A war hero’s family is being tracked down in the hope they can attend a commemoration to his bravery in World War One.
Walworth-born Lance Sergeant Frank Edward Stubbs was awarded the Victoria Cross (VC) medal in 1917, two years after his act of astounding courage on the beaches of Gallipoli one hundred years ago.
On April 25, 1915, four companies of the Lancashire Fusiliers were ordered to land just south of Cape Tekke in Turkey on a narrow stretch of beach hemmed in by steep cliffs.
Turkish forces had set up three rows of wire along the shore and they lay hidden on the cliff tops above, ready to shower the British troops in waves of gunfire as they approached.
Against all the odds, Frank Stubbs was in one of two British companies who managed to cut through the wire and attack and capture the Turkish positions.
He was killed shortly afterwards but was said to have distinguished himself in that bloody battle. He was buried in Gallipoli and his Victoria Cross is held at the Fusiliers Museum in Bury, Lancashire.
Of the 1,000 men who stormed the beaches that day, only 400 came out alive. The Major in charge recommended six men for commendations, but only four, including Stubbs, were awarded for a collective act of gallantry two years later.
As part of a national scheme to commemorate Wold War One soldiers who were awarded the VC medal, a paving stone bearing Frank’s name will be laid in Chapter Road, Walworth, the street where he was born in 1888.
Southwark Council is now searching for any surviving relatives of the war hero, who was born to Francis Stubbs, a clerk at Her Majesty’s stationers’ office, and Lucy Ann Stubbs (nee Lewisham), so they can be invited to attend the ceremony on April 24.
In August last year, Frederick Holmes was the first Southwark soldier to be commemorated with the new paving stones at a ceremony in Abbey Street, Bermondsey.
Service records describe how, whilst under heavy enemy fire and with no thought for his own life, Fred scooped an injured bugler over his shoulder and carried him to safety, dodging German shells and bullets all the while.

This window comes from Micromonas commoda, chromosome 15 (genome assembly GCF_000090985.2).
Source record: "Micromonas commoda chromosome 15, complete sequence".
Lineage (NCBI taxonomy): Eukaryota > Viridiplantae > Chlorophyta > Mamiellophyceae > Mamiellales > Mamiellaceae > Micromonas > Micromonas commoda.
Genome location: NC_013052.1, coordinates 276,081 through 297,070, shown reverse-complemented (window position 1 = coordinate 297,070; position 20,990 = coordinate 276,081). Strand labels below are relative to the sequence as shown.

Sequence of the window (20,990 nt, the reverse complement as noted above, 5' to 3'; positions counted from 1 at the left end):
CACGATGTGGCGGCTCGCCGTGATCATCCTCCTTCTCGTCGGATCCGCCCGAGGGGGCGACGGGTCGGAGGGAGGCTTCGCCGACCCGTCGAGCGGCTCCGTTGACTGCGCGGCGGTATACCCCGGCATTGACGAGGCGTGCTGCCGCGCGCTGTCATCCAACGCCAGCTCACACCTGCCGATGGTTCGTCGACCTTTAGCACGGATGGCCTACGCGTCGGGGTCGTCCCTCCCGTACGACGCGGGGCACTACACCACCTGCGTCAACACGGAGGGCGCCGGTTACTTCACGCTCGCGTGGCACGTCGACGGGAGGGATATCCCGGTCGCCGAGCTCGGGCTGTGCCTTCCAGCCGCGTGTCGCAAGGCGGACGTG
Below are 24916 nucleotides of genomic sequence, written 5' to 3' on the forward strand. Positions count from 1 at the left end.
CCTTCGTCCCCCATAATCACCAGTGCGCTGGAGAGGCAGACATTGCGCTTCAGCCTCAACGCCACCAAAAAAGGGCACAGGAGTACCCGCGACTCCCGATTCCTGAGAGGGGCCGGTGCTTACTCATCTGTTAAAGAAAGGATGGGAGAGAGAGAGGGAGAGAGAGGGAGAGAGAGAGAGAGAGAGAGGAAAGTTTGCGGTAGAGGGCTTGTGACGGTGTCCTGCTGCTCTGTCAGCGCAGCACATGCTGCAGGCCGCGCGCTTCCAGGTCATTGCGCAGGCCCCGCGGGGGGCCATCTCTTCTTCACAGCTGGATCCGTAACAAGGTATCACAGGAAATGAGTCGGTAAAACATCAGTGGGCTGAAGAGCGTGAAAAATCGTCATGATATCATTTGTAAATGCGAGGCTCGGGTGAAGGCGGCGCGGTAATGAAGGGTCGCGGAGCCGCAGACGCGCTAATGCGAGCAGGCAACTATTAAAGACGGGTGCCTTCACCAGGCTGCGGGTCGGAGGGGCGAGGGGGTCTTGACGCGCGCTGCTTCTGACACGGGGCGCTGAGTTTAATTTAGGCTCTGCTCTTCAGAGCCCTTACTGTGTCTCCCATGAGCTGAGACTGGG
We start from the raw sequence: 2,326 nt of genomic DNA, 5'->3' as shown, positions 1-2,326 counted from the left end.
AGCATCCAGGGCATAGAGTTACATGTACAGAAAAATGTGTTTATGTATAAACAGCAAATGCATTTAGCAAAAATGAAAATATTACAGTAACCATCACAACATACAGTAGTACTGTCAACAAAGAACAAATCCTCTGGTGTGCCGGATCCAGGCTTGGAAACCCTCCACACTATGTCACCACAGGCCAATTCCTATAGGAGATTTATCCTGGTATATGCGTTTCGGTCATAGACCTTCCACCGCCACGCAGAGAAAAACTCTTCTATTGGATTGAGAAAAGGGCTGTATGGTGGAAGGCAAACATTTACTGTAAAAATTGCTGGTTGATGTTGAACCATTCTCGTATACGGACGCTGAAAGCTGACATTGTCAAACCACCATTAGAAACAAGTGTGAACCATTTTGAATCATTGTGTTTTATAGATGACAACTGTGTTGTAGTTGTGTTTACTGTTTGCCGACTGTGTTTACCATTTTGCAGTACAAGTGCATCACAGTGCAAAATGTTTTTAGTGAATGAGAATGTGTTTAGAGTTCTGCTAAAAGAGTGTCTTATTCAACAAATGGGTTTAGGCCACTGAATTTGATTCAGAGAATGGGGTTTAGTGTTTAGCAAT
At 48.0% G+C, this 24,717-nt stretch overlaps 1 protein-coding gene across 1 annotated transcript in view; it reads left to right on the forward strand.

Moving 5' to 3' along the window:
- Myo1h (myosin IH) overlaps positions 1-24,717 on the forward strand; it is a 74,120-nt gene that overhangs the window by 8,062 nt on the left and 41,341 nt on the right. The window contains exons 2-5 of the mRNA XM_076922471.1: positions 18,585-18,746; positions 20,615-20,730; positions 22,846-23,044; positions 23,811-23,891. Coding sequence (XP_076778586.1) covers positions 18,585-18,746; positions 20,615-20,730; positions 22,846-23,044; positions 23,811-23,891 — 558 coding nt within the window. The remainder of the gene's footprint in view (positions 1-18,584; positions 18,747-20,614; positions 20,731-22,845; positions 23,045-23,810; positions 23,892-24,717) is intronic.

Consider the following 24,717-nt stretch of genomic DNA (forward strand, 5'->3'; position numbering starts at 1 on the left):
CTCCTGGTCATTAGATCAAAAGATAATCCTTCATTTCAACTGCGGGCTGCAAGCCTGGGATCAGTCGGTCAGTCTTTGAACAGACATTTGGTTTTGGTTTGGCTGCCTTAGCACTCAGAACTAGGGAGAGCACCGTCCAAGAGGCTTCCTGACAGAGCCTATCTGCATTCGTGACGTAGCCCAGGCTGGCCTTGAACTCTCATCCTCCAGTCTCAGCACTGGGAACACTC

He then saved a British gun from being captured by the enemy by attaching it to a horse and galloping with it through the war torn fields back to British territory.
Sadly, by 1922, he had been forced to sell his VC medal along with a scrapbook telling of his exploits, in order to save his wife and four children from the workhouse.
Corporal Arthur Henry Cross, of the Machine Gun Corps, was awarded a VC after he stormed an enemy trench armed only with a revolver and forced seven Germans to surrender and carry guns to the British lines. He was also forced into poverty on his return home to the slums of Trinity Buildings in Borough. When he and his family were invited to Buckingham Palace by the King, Arthur’s poor wife was mortified that she could not afford a new pair of shoes for the occasion. A sympathetic reader of the Daily News, where his plight was covered, sent her a pair so the family could go to the royal garden party.
Eleven Southwark men were honoured with a VC for “valour in the face of the enemy,” and the streets where they lived will all be paved with their names 100 years after they were awarded their medal.
If you have any information about the family of Frank Stubbs, please contact Andrea Allen on 020 7525 0860 / firstname.lastname@example.org